> Research & Grants
> Grants Program
> Research Grants
> Research Grants Awarded
Research Grants Awarded
A Pilot Study of Transillumination of Breast Spectroscopy and Tanner Staging to Assess Breast Development in Puberty
Background: Understanding the genetic and hormonal determinants of intermediate traits determined in youth (like breast tissue characteristics) that are associated with breast cancer risk will help elucidate the etiology of breast cancer. A quantitative method to measure types of and changes in breast tissue is needed to improve the current gold standard of Tanner Stage by health care professional. The Ontario Familial Breast Cancer Registry (OFBCR) is part of a consortium that has epidemiologic data and specimens from family members with varying degrees of family history of breast cancer. A prospective study of 5-18 year old daughters of registry participants is being planned to study determinants of intermediate traits. We will pilot Transillumination of Breast Spectroscopy (TIBS) to measure breast tissue characteristics in puberty and adolescence for future use. Objective/hypothesis: We hypothesize that TIBS will provide quantitative measures of breast tissue characteristics in puberty that may correlate with Tanner Stage and serum sex and growth hormones. Specific Aims: 1. To measure the correlation between nurse assessment of Tanner Stage with TIBS, self- and mother-reported Tanner Stage. 2. To assess the participant burden and acceptability of each modality of measuring breast development. To assess the impact of body image perception on self-reported Tanner Stage. 3. To measure the correlation between TIBS and levels of serum sex and growth hormones. Study Design: A cross-sectional pilot study of females aged 7-18, living in Toronto, and whose parent participates in the OFBCR will be conducted. Participants will be contacted by mail, with telephone follow-up. Subjects, who assent and have parental consent to participate, will complete a mail questionnaire collecting epidemiologic data including body image, and self and mother reported Tanner Stage. At the clinic, TIBS and nurse assessment of Tanner Stage will be used to measure breast development. The acceptance and burden of Tanner Staging and TIBS will be assessed by interview. Analyses will include correlation and principal components analysis. Outcomes and Benefits of the Research: This research will test a new method of obtaining continuous measures of breast tissue characteristics in young females that may useful for future studies of breast cancer etiology. TIBS may be an effective modality for measuring breast tissue development as it is an accurate, safe, and cost-effective measurement tool.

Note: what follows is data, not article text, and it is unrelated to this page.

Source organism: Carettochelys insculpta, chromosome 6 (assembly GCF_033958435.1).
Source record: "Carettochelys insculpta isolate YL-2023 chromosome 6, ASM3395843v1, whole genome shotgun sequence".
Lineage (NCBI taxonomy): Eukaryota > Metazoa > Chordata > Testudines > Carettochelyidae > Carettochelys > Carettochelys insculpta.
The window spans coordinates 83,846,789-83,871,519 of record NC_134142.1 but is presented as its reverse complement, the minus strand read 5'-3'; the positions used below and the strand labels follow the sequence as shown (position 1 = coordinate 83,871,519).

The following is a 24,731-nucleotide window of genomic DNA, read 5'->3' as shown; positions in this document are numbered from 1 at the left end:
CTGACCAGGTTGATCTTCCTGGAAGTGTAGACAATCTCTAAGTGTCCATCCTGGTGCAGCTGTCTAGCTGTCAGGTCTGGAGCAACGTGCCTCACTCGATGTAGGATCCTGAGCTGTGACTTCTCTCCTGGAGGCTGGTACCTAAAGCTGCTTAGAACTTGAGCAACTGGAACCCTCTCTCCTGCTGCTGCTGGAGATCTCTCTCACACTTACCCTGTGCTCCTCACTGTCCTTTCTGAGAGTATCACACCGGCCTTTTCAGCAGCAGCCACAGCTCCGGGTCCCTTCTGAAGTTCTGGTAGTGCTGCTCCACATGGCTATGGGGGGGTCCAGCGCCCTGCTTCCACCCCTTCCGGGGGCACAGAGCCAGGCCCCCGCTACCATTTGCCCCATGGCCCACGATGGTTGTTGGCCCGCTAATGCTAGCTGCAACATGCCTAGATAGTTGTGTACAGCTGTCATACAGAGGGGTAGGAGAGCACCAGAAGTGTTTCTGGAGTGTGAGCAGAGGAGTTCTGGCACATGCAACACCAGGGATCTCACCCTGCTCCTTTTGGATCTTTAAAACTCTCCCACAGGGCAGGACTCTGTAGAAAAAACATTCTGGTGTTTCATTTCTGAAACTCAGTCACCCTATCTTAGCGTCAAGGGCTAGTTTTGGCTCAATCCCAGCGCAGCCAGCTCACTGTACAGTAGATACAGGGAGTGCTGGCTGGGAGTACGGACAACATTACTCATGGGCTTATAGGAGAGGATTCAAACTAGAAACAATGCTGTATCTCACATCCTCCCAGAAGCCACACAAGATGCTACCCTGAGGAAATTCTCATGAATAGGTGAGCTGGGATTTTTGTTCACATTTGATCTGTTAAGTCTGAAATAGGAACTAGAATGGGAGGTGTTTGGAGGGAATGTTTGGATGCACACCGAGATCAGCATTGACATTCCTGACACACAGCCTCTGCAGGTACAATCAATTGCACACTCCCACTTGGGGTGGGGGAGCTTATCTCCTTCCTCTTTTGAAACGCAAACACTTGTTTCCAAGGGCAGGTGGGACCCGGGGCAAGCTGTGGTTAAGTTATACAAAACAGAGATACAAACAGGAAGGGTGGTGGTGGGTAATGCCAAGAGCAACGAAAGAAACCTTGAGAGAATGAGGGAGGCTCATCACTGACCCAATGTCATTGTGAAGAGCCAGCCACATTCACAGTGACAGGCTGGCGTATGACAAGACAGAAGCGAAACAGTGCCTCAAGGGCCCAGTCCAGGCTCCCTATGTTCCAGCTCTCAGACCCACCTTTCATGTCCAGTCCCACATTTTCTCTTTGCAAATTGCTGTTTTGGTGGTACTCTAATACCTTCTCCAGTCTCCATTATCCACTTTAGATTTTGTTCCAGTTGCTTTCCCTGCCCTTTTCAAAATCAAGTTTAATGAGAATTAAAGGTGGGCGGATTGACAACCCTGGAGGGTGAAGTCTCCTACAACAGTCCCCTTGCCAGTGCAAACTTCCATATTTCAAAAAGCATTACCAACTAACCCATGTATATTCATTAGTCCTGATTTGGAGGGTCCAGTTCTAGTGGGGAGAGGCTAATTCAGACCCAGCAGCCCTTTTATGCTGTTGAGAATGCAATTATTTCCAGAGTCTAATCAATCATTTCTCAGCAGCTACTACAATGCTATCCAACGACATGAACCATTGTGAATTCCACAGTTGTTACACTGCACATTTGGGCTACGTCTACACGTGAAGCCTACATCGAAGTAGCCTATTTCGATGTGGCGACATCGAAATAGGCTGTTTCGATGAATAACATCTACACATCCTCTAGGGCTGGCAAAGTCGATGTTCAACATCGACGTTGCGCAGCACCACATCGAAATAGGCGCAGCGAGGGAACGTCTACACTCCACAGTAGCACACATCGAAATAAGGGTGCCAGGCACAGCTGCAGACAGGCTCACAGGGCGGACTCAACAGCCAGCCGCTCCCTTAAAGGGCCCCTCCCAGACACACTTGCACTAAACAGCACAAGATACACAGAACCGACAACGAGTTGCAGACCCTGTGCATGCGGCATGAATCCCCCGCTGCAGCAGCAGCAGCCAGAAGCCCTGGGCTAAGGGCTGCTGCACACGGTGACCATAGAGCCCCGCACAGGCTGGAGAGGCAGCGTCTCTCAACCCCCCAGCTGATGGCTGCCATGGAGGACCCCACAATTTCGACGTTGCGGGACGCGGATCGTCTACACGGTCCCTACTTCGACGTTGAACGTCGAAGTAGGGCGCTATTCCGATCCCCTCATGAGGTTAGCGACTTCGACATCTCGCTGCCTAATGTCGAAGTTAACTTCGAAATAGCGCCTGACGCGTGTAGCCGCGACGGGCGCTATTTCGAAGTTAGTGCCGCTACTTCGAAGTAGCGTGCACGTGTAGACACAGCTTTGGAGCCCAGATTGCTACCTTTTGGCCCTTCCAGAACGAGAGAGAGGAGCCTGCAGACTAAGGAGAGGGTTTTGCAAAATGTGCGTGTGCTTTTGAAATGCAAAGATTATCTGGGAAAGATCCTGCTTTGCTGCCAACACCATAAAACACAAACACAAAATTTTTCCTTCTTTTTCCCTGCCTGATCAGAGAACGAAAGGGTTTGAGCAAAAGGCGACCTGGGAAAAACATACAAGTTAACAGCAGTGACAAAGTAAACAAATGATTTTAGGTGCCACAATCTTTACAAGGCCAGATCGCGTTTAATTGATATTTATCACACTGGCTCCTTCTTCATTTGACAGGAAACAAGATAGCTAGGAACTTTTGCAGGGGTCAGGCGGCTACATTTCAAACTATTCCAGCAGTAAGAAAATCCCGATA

Background: Some exposures associated with breast cancer risk occur in the womb, and some physical attributes of women associated with higher risk of the disease, such as breast tissue density, are determined during development in puberty and adolescence. If we can understand how genes and hormones influence the development of these physical attributes, then we will be better able to design strategies to lower the number of women who get this disease. To study breast development “Tanner Stage” has been used which assesses breast development on a 5-point scale. This method is not ideal for the studies we plan to conduct since it does not measure the different types of breast tissue or the changes in breast tissue during puberty. Objective: We plan to test Transillumination of Breast Spectroscopy (TIBS) that uses light to measure the different types of cells in the breast for use in future studies. We will compare TIBS to the previously used method of Tanner Stage. Aims: 1. To measure TIBS and nurse assessment of Tanner Stage, and how they are related. 2. To measure acceptability of TIBS, nurse and mother assessment of Tanner Stage. To assess the effect of body image perception on self-report of Tanner Stage. 3. To measure sex and growth hormones in blood to test for associations with TIBS and Tanner Stage. Study Design: In 1995, a registry in Ontario (OFBCR) began collecting data from women diagnosed with breast cancer and with a family history of the disease. The OFBCR is part of a consortium providing an infrastructure for breast cancer research in adults. We will contact women in the OFBCR who have a daughter aged 7-18, to ask them to allow their daughters to participate in this pilot study. Daughters will be asked for their assent; daughter refusal will override parental consent. Mail questionnaires will collect basic information such as age, weight, self and mother-reported Tanner Stage. At a clinic visit, participants will have TIBS measures taken, and a nurse will assess Tanner Stage. This will be followed a brief interview to assess the acceptability and burden of TIBS, nurse and mother assessment of Tanner Stage. Outcomes and Benefits of the Research: TIBS is a safe, accurate and cost-effective method of measuring breast development, and this research will help us to determine if we can use it for future studies. This study will contribute to the advancement of techniques to study breast development as it relates to breast cancer ri sk.